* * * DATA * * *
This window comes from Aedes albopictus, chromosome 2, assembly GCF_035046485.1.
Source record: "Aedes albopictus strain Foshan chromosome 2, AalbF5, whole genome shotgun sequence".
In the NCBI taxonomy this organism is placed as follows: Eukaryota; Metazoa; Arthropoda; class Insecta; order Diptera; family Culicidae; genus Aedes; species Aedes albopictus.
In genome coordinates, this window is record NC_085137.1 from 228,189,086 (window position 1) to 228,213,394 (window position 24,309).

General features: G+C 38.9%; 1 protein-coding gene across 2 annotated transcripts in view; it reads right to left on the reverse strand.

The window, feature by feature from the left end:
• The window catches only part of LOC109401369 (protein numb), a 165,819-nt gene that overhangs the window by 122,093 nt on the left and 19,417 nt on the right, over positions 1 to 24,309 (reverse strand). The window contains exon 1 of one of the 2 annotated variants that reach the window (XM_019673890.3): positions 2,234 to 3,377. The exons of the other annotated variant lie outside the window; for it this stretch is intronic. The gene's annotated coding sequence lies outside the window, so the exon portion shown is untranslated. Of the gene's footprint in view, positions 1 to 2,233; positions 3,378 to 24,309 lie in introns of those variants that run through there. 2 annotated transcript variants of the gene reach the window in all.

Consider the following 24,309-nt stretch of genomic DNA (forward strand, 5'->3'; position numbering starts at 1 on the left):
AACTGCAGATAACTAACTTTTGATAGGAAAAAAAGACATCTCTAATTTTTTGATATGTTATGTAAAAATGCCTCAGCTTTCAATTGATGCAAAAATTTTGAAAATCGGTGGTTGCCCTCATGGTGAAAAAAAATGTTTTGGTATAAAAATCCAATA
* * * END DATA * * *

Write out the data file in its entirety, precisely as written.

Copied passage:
This window comes from Aedes albopictus, chromosome 2, assembly GCF_035046485.1.
Source record: "Aedes albopictus strain Foshan chromosome 2, AalbF5, whole genome shotgun sequence".
In the NCBI taxonomy this organism is placed as follows: Eukaryota; Metazoa; Arthropoda; class Insecta; order Diptera; family Culicidae; genus Aedes; species Aedes albopictus.
In genome coordinates, this window is record NC_085137.1 from 228,189,086 (window position 1) to 228,213,394 (window position 24,309).

General features: G+C 38.9%; 1 protein-coding gene across 2 annotated transcripts in view; it reads right to left on the reverse strand.

The window, feature by feature from the left end:
• The window catches only part of LOC109401369 (protein numb), a 165,819-nt gene that overhangs the window by 122,093 nt on the left and 19,417 nt on the right, over positions 1 to 24,309 (reverse strand). The window contains exon 1 of one of the 2 annotated variants that reach the window (XM_019673890.3): positions 2,234 to 3,377. The exons of the other annotated variant lie outside the window; for it this stretch is intronic. The gene's annotated coding sequence lies outside the window, so the exon portion shown is untranslated. Of the gene's footprint in view, positions 1 to 2,233; positions 3,378 to 24,309 lie in introns of those variants that run through there. 2 annotated transcript variants of the gene reach the window in all.

Consider the following 24,309-nt stretch of genomic DNA (forward strand, 5'->3'; position numbering starts at 1 on the left):
AACTGCAGATAACTAACTTTTGATAGGAAAAAAAGACATCTCTAATTTTTTGATATGTTATGTAAAAATGCCTCAGCTTTCAATTGATGCAAAAATTTTGAAAATCGGTGGTTGCCCTCATGGTGAAAAAAAATGTTTTGGTATAAAAATCCAATA